Once in custody, Laura says she and Euna were only together for six of the 140 days. "It was a 5-by-6-foot cell, and there were a couple of slats on the doors. There were no bars, so you couldn't see out, and if they closed those slats, it just went completely dark," Laura says. "There was no way to communicate with the outside world."

Their top priority, Laura says, was destroying tapes and notes that contained information about their investigation. "It was the first day we were captured, and for some reason we were left alone with our belongings for a short period of time," she says. "So with guards right outside our door, we thought, 'We need to get rid of this evidence because we don't want anyone to be endangered."

Although Laura and Euna had filmed people from behind and never got their full faces, they didn't want to take any chances. "We didn't want to have this evidence out there that I was asking such subversive questions of these people about the government," she says. "We ripped up notes from the notebook, ate them, ripped up videotapes, deleted pictures and did whatever we could in the little time that we had to destroy the evidence in our possession."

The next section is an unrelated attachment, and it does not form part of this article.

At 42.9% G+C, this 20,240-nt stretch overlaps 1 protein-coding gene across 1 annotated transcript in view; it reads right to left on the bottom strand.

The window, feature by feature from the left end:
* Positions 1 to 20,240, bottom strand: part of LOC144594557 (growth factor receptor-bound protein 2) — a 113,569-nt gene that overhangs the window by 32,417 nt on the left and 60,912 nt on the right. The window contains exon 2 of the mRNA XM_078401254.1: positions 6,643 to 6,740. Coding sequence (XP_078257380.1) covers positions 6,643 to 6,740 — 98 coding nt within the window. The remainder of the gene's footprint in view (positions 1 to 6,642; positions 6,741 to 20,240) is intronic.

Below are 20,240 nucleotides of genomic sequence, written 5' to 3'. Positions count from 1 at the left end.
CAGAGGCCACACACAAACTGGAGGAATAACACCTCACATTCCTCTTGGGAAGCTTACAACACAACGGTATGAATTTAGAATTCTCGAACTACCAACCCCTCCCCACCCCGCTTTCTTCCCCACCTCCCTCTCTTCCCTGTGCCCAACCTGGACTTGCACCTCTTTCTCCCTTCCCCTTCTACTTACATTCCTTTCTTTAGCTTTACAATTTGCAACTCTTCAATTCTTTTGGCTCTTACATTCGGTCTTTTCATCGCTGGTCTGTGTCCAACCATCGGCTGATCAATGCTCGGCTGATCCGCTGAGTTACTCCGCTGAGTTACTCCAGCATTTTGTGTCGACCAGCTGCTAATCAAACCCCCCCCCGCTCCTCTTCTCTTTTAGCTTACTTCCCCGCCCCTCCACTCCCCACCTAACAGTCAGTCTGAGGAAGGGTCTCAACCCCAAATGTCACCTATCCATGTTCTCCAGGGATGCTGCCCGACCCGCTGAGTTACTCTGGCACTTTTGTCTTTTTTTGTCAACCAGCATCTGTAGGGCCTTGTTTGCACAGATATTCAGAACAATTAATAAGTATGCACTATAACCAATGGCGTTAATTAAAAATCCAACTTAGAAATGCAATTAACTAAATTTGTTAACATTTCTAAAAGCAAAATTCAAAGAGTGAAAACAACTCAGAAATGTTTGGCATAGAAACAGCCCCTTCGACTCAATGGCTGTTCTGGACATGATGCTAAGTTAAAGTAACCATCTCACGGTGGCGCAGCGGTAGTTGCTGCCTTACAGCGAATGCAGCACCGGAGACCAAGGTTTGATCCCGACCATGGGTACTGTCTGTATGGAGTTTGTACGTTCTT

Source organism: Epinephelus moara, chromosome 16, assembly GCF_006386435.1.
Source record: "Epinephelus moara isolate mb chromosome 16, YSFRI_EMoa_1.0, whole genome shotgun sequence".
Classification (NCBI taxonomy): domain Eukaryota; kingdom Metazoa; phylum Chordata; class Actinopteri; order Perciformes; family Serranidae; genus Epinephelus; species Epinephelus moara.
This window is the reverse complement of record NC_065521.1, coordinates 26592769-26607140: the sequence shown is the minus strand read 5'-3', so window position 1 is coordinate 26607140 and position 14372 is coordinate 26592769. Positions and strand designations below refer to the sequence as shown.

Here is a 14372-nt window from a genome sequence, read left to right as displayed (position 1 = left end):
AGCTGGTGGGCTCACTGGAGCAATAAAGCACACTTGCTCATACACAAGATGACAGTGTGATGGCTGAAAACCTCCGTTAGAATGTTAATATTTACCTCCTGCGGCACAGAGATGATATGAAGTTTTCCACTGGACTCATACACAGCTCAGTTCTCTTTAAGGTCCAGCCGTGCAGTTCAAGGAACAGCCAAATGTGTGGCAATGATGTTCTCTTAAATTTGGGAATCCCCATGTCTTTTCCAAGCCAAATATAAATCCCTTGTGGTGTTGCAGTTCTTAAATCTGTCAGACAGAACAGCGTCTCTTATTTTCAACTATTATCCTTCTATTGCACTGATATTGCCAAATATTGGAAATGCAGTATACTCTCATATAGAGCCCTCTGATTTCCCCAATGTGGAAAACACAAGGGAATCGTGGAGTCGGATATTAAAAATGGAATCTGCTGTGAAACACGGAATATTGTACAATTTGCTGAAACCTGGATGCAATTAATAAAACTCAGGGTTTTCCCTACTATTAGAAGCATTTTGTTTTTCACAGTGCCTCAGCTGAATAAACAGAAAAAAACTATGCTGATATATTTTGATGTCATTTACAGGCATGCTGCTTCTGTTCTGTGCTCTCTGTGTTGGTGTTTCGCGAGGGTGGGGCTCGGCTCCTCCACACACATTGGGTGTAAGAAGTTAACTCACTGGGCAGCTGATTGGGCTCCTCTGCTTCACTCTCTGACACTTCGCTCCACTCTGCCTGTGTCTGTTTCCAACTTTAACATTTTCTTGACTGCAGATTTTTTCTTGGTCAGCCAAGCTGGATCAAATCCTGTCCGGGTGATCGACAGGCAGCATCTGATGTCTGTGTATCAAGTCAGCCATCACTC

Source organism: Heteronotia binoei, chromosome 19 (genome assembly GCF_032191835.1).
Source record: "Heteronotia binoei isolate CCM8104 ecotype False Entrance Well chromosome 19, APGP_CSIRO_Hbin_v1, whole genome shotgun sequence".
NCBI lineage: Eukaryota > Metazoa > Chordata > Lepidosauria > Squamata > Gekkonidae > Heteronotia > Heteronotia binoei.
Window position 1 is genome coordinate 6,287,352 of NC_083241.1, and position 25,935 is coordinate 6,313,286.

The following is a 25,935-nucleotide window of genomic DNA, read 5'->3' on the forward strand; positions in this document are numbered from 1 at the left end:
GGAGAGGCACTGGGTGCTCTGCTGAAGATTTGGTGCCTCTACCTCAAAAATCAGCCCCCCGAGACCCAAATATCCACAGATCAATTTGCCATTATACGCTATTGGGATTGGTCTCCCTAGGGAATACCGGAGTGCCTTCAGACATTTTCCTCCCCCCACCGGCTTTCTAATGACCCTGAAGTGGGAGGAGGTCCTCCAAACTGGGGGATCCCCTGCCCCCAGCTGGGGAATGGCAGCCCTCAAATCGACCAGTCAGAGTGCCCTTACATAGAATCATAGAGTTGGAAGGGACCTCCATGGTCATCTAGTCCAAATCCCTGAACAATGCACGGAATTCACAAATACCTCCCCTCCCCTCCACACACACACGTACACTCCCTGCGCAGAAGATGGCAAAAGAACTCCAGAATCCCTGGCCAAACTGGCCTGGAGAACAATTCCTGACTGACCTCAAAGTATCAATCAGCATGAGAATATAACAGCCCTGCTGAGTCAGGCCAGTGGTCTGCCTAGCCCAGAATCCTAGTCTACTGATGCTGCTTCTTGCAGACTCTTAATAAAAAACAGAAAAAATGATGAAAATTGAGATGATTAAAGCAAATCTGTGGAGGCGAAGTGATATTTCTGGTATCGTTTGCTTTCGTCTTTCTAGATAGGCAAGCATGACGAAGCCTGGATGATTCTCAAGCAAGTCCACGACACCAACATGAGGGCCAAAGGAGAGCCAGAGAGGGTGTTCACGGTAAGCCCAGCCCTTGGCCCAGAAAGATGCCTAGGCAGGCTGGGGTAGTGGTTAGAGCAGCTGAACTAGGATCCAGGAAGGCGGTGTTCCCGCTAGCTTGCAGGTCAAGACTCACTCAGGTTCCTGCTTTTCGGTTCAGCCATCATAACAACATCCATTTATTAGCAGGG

Lisa, who reported undercover in North Korea in 2006, says the notes complicated Laura and Euna's case. "Americans had been detained in North Korea previously, but to our knowledge, nobody actually had any evidence on them of trying to do anything that they could perceive as trying to subvert the government," she says. "Here, these two girls were working on a piece that profiled people who had escaped from this government."


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